Over the last six decades, the U.S. has invested $299 billion in military and economic aid for Middle Eastern and Central Asian countries currently in turmoil. Egypt tops a list of ten nations, receiving $114 billion since the end of World War II. Iraq comes in second, getting nearly $60 billion from the U.S. (over and above war costs).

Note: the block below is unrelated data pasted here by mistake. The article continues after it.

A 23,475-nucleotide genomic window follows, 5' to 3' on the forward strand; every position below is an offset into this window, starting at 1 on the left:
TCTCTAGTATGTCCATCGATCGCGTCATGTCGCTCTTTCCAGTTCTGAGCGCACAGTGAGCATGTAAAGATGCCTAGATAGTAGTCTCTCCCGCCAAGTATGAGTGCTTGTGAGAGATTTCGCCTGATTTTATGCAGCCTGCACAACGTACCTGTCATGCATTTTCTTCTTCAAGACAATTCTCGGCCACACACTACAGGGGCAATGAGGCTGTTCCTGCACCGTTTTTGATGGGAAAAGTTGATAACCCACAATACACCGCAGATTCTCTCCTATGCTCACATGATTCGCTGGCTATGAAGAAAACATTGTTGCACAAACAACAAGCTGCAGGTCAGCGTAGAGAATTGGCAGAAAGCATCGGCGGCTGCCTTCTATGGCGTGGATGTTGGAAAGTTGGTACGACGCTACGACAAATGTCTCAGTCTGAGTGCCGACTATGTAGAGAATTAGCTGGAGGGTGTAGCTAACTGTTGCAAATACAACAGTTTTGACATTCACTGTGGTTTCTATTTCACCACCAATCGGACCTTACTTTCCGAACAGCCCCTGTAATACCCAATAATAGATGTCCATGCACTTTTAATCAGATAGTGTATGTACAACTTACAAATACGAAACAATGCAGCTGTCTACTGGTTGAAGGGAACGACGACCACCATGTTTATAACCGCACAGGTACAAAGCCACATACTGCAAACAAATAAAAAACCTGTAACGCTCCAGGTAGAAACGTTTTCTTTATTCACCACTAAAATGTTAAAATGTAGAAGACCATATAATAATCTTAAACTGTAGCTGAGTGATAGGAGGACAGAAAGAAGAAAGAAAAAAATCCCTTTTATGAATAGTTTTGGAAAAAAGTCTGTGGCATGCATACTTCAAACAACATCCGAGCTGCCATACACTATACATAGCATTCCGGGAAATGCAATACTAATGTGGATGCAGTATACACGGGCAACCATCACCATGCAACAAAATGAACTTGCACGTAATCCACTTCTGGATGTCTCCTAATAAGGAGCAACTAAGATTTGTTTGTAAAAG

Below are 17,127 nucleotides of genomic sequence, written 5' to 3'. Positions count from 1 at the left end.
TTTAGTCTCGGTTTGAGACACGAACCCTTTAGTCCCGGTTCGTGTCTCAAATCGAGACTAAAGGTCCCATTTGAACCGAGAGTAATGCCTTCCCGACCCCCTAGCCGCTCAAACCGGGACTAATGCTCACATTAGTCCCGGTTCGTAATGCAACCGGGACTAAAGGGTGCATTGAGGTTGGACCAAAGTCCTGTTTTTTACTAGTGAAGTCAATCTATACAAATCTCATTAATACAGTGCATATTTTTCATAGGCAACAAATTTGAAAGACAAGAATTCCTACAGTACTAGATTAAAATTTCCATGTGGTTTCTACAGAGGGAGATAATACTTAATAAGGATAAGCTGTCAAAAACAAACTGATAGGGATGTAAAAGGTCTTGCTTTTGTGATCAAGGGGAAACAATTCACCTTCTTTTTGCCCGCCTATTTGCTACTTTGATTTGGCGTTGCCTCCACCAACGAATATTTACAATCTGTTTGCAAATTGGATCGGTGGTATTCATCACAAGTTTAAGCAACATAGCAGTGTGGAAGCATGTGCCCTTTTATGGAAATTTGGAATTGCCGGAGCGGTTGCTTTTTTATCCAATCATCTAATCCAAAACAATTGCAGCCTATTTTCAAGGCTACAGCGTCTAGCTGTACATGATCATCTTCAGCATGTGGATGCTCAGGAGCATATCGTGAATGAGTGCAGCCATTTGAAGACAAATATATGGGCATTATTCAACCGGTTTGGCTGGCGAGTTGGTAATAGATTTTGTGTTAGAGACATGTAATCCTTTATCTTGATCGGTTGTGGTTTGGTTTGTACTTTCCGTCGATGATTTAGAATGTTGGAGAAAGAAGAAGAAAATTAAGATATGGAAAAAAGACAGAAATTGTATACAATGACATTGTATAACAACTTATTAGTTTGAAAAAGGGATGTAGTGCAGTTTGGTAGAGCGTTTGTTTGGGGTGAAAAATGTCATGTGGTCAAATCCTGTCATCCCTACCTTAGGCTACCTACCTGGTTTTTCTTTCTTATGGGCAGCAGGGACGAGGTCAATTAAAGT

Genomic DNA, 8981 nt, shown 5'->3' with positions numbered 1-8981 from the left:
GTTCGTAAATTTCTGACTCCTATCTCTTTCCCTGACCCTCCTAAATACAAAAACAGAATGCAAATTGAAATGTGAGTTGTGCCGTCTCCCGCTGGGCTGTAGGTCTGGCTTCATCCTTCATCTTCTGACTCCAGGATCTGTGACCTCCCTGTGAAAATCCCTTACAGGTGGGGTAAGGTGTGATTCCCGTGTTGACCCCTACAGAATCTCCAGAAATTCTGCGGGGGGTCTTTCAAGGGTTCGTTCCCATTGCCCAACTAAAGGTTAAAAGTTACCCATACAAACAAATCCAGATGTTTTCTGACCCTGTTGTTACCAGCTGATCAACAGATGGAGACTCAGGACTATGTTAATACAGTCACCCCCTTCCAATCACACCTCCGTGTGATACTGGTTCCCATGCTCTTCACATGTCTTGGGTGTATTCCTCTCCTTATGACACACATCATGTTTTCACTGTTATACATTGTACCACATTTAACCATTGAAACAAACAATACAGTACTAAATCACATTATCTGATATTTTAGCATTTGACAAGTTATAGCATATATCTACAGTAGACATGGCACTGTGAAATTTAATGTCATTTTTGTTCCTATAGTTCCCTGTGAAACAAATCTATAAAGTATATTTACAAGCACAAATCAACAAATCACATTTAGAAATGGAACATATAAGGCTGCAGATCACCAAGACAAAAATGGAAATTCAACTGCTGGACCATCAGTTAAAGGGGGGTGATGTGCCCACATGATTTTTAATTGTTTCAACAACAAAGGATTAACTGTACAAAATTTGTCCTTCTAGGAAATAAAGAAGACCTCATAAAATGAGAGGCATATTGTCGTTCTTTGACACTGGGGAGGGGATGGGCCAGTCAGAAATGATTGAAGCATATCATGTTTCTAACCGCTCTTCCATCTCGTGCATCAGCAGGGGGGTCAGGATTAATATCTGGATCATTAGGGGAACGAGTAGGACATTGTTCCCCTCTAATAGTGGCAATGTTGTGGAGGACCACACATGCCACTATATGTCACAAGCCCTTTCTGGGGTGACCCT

Far outpacing those ten countries is Israel, an ally that received another $185 billion in U.S. aid in the same period. Its close neighbor Syria is near the low end of the aid spectrum, but is certainly taking center stage in world affairs today.
What did all that money buy the U.S.? Neither regional stability nor automatic support.
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